By law, the Supreme Court term begins on the first Monday in October. By custom, the justices finish their work in late June (although the term does not technically end until the next term begins). So when the justices are still handing down decisions in July, it is buzzworthy in Washington and among court-watchers everywhere.

This year’s July opinion releases are all the more notable because this is the first time since July 1, 1996, that the court’s decisions have slipped past the end of June. The last time before that was July 3, 1988.

Our memories are short, however. During the tenure of Chief Justice Warren Burger (1969-1986), it was common for terms to run this late. Indeed, in 1976 and in every year from 1978 through 1986, the court handed down decisions in the first week of July. The decision announcements even ran past the July 4 holiday in 1976, 1983, 1984 and 1986.

It is important to remember that most of the cases left by the court until July this year were not argued until May, in the special telephone arguments set up by the justices after the COVID-19 pandemic forced closure of the building. Deciding a case in early July that was not argued until May is actually a quick turnaround, considering that complex or controversial cases that are argued in October often remain undecided until June.

That said, this term seems likely to yield about 60 decisions in argued cases, short of the Roberts Court’s usual average because the pandemic caused the court to reschedule 10 cases for argument next term. When the Burger Court was slipping into July, the justices were deciding as many as 150 cases in a term, well more than double what the justices are handling today.

The plans of individual justices have sometimes played an important role in scheduling. Throughout much of the 1960s and 70s, Justice William Brennan spent his summers on the Massachusetts island of Nantucket. To take a car to Nantucket, as Brennan did, requires making a ferry reservation just after New Year’s Day. It was established lore at the court that if you wanted to figure out when the term would conclude, you had only to learn the date of Brennan’s ferry reservation.

Brennan stopped going to Nantucket after the summer of 1981. But when William Rehnquist became chief justice in 1986, a new calendar incentive came into play. Rehnquist had a summer home in Greensboro, Vermont, and it was well known at the court that he wanted to get there as early in the summer as possible.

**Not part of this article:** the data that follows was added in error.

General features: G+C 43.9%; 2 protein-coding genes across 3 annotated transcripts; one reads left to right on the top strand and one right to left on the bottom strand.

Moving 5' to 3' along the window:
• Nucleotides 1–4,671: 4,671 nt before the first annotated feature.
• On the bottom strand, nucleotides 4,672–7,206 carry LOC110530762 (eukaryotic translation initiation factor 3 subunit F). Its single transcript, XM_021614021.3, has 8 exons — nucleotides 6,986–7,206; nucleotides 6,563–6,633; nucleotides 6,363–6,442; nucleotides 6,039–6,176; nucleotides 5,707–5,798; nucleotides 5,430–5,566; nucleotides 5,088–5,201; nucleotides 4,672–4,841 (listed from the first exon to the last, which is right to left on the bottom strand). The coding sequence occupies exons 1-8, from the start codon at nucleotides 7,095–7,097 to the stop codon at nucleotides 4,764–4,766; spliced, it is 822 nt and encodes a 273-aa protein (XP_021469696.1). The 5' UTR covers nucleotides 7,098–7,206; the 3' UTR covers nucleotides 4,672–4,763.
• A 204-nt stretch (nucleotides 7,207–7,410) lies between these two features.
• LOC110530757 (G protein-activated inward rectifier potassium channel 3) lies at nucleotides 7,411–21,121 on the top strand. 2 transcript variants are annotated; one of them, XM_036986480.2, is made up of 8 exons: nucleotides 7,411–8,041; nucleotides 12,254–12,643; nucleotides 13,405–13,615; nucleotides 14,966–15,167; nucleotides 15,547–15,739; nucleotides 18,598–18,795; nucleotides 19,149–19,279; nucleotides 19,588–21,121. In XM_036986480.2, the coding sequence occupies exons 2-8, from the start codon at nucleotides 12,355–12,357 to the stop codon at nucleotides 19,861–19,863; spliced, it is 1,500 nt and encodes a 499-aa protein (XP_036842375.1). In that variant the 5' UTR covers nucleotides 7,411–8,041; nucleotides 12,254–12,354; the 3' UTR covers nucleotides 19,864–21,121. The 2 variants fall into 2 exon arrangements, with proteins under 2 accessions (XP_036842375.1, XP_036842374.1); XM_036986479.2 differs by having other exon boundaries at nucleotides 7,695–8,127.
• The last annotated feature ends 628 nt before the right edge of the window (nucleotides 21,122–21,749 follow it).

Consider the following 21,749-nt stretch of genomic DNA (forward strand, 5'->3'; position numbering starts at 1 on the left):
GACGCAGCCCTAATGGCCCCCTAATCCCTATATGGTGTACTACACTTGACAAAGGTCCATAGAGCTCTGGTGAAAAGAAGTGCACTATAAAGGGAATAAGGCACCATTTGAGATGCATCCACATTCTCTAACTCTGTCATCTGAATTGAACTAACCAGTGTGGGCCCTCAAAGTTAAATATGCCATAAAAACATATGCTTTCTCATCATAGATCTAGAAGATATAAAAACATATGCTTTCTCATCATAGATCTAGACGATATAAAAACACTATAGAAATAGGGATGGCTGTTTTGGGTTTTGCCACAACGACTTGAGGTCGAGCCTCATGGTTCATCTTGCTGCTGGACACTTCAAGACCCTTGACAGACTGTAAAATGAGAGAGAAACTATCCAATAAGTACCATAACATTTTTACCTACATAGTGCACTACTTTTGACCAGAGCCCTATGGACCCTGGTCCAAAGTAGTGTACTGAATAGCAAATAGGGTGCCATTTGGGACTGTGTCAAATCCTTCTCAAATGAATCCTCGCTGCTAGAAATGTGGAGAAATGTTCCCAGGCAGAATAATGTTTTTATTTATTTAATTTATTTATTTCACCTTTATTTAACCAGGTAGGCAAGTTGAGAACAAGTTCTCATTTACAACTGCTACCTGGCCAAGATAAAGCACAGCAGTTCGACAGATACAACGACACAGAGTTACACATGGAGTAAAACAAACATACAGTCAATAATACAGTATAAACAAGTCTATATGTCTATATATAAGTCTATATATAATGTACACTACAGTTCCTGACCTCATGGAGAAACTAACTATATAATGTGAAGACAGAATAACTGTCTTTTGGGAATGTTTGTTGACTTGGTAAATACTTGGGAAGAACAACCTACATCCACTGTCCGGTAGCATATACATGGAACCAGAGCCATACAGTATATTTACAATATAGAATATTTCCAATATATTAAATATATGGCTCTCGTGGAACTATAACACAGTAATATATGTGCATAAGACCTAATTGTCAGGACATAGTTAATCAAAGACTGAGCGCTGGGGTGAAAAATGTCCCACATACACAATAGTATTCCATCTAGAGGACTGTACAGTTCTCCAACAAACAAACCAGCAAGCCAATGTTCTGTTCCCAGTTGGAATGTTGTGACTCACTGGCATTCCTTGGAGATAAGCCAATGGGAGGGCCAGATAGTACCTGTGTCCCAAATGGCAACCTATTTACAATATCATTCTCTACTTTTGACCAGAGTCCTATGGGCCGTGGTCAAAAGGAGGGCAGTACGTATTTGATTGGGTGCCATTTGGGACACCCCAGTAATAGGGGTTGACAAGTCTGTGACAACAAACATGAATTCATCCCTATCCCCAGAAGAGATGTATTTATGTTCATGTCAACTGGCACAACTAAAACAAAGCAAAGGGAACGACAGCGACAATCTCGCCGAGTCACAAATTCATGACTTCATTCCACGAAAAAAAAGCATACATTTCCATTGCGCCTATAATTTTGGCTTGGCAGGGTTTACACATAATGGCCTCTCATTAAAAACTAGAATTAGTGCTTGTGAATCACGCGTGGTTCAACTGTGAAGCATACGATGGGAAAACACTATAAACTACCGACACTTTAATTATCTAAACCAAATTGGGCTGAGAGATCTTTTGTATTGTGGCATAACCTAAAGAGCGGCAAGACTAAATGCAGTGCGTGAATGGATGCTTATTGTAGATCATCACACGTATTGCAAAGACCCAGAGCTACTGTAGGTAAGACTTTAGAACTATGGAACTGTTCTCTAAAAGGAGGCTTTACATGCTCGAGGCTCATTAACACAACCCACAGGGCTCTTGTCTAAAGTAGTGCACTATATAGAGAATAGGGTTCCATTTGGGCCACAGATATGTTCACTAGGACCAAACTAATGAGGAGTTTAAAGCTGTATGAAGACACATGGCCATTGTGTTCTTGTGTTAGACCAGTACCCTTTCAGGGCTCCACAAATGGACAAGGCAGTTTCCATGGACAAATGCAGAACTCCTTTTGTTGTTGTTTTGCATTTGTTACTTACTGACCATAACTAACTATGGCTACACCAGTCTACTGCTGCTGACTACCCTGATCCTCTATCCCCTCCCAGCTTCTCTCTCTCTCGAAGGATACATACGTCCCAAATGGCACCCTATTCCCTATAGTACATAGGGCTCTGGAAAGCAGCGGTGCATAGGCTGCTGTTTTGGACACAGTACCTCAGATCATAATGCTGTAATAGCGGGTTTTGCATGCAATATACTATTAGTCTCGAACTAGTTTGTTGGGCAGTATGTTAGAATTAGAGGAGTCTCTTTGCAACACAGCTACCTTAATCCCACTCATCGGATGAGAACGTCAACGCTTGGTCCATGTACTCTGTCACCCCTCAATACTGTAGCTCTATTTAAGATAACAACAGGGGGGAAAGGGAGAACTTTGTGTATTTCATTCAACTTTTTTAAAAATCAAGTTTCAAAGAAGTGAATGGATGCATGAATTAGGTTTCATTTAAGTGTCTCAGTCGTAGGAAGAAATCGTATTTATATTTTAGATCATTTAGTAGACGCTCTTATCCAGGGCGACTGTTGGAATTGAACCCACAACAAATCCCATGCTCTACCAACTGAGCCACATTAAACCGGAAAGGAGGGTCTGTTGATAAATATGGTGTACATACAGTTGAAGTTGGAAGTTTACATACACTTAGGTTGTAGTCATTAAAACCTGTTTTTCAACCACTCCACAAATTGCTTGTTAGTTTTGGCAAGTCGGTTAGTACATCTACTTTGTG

The dates discussed thus far relate to regular court schedules. From time to time, there have been special summertime court sessions that went well beyond the June/early July recess dates. The court issued decisions, for example, on July 24 and 25, 1974. On July 24, the justices ruled 8-0 in United States v. Nixon, ordering President Richard Nixon to turn over tape recordings and other materials to the U.S. District Court for the District of Columbia. The decision led to Nixon’s resignation on August 8.

The next day, the court ruled 5-4 in Milliken v. Bradley that a court-ordered desegregation plan for the Detroit public schools could not involve surrounding school districts. The case was argued in February but not decided until July 25. The court term before the special session had ended on June 26.

The court also had a special session on September 9, 2009, to hear reargument in Citizens United v. Federal Election Commission, which was first argued on March 24, 2009. The decision was issued in January 2010; the special September argument presumably gave the court more time to decide the cases.

Before the current term, the latest regular date for issuing opinions in the last 60 years was July 7, 1986. There was no special circumstance that caused the term to run so late that year. It was just a matter of workload. The court issued full written decisions in 146 argued cases that term. In two other years, 1976 and 1983, the court continued until July 6.

It seems that as the pandemic has affected so many things in the world around us, it will also lead the court to a new record July date for issuing opinions from its regular argument sessions.

Posted in Featured, SCOTUS for law students

Recommended Citation: Stephen Wermiel, SCOTUS for law students: Still deciding in July, SCOTUSblog (Jul. 7, 2020, 6:49 PM), https://www.scotusblog.com/2020/07/scotus-for-law-students-still-deciding-in-july/